For a variety of reasons, items that clearly are not included in the contract (such as a car or personal items), may be left behind. The purchaser cannot obtain legal ownership of these items and should contact the vendor and insist that the items be removed. If this proves difficult it may be easiest to take the item and leave it with the vendor although advice should be first obtained.
If the vendor's address is unknown or there is no other way of forcing the vendor to collect the items it may be necessary to proceed using the provisions under the Unclaimed Goods Act 1987 (SA). Provided the goods should have been taken on the date of settlement, the purchaser must hold onto the items for three months. After this date, the goods may be sold, but if the cost of selling the goods would be more than their value, the goods may be disposed of by other means.
Depending on the value of the items, they may be sold or disposed of in one of the following ways:
- value under $500 - sold or disposed of by any method
- value $500 to $2 000 - sold by public auction or with the authority of the Court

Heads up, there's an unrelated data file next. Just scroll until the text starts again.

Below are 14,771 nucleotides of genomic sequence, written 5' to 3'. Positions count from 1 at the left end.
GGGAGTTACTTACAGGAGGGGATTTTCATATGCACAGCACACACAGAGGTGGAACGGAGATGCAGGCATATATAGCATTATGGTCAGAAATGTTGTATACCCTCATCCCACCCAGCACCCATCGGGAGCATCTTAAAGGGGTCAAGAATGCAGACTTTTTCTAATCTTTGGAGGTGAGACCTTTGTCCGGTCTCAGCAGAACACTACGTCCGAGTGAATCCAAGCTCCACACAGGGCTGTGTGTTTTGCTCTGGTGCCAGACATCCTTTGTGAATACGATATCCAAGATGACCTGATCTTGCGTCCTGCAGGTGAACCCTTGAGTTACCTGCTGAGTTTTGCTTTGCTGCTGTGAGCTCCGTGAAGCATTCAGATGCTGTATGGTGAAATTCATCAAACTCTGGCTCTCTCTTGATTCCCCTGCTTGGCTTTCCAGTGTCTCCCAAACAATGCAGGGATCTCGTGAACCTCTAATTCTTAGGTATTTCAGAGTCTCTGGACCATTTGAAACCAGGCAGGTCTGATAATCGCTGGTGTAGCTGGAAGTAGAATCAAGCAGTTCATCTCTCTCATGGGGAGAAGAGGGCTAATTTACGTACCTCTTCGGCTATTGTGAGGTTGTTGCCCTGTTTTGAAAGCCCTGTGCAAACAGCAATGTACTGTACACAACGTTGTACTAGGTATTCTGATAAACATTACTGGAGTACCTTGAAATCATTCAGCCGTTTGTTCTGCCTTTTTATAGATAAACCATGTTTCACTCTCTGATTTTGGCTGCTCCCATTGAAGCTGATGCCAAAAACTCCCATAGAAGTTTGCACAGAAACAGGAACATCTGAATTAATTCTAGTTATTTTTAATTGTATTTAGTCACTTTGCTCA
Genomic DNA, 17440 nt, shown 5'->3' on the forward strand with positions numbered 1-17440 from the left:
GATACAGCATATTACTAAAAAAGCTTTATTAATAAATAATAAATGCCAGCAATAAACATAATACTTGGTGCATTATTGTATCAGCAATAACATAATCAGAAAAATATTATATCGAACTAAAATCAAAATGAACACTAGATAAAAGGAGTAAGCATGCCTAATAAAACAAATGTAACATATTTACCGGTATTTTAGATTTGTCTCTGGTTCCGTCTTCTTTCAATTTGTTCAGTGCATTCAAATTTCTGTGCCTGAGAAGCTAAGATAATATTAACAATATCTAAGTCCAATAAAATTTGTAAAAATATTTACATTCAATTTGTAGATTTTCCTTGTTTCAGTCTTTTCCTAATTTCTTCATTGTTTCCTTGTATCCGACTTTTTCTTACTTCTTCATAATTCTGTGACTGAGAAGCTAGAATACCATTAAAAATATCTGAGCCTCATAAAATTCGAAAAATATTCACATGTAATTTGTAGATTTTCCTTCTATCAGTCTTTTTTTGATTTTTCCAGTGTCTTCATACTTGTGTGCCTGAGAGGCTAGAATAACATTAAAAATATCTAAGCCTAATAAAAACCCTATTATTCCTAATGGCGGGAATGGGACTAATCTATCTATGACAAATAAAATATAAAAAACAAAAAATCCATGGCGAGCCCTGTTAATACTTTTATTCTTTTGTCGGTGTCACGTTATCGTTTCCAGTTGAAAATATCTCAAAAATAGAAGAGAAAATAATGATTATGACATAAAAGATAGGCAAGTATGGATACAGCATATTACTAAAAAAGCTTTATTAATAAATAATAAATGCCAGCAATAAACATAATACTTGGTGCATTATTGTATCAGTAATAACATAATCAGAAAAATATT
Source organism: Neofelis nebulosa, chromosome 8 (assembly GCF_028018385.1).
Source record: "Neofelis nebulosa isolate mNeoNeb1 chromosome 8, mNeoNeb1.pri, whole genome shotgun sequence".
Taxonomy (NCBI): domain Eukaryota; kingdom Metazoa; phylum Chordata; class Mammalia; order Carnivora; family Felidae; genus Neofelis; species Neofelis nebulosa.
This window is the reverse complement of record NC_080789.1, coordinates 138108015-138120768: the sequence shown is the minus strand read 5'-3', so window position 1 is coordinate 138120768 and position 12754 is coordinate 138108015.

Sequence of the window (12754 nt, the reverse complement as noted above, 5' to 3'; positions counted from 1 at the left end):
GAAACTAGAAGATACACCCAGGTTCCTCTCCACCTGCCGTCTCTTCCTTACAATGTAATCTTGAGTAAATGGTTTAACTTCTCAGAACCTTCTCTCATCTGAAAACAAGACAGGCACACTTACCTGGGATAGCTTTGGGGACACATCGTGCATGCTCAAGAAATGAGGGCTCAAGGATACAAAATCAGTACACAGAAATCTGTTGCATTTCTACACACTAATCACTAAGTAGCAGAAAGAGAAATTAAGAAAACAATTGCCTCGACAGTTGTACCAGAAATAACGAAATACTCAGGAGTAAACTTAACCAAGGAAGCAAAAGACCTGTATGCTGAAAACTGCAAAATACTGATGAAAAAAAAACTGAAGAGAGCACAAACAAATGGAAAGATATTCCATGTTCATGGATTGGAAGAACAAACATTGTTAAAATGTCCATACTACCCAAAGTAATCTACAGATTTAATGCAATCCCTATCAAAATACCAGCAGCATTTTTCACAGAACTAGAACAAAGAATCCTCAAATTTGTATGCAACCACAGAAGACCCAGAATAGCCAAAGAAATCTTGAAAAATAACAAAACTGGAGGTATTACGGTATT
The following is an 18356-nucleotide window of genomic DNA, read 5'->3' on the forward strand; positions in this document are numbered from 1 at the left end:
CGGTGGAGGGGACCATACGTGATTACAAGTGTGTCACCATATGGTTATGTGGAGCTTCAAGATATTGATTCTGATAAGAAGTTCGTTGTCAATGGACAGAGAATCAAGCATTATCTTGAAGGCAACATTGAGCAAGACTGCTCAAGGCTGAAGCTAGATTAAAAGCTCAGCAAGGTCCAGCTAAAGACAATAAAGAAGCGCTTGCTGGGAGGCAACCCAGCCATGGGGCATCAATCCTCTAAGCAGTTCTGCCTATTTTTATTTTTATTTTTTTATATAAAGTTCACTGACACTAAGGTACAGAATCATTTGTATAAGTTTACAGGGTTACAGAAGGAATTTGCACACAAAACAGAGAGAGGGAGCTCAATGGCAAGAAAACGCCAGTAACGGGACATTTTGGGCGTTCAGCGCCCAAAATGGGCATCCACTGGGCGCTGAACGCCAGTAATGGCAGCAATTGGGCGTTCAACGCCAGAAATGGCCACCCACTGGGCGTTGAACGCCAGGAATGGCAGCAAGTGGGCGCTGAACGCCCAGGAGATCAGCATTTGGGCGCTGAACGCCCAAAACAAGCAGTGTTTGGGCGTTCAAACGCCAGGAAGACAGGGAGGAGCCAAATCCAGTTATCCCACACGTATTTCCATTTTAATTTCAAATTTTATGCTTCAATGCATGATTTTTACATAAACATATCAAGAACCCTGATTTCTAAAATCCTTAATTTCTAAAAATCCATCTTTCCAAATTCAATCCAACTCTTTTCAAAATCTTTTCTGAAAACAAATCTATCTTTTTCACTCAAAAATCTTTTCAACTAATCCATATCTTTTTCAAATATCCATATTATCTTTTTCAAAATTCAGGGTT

- value over $2000 - sold with the authority of the Court
Before conducting an auction to sell the goods, the person holding the goods must send a notice to both the owner and the Commissioner of Police . The owner must be given the opportunity to collect the goods although the purchaser can demand payment of any cost incurred and reasonable storage costs before releasing the goods. Any application to court is made to the Magistrates Court which can give permission for the goods to be disposed of as ordered by the Court. If the owner's whereabouts are unknown it will be necessary to advertise the auction and the court hearing date.
Once the goods have been disposed of any reasonable costs can be deducted from the proceeds and the balance will have to be paid to the owner or if that person's whereabouts are unknown, to the State Treasury.
If the goods are disposed of without following the procedures under the Act, the owner may have a claim against the purchaser. It is therefore important that people only proceed following the correct procedure. The Legal Services Commission has a free information sheet on Unclaimed Goods including copies of all the necessary forms.
This same procedure applies for any abandoned or unclaimed goods.
The content of the Law Handbook is made available as a public service for information purposes only and should not be relied upon as a substitute for legal advice. See Disclaimer for details. For free and confidential legal advice in South Australia call 1300 366 424.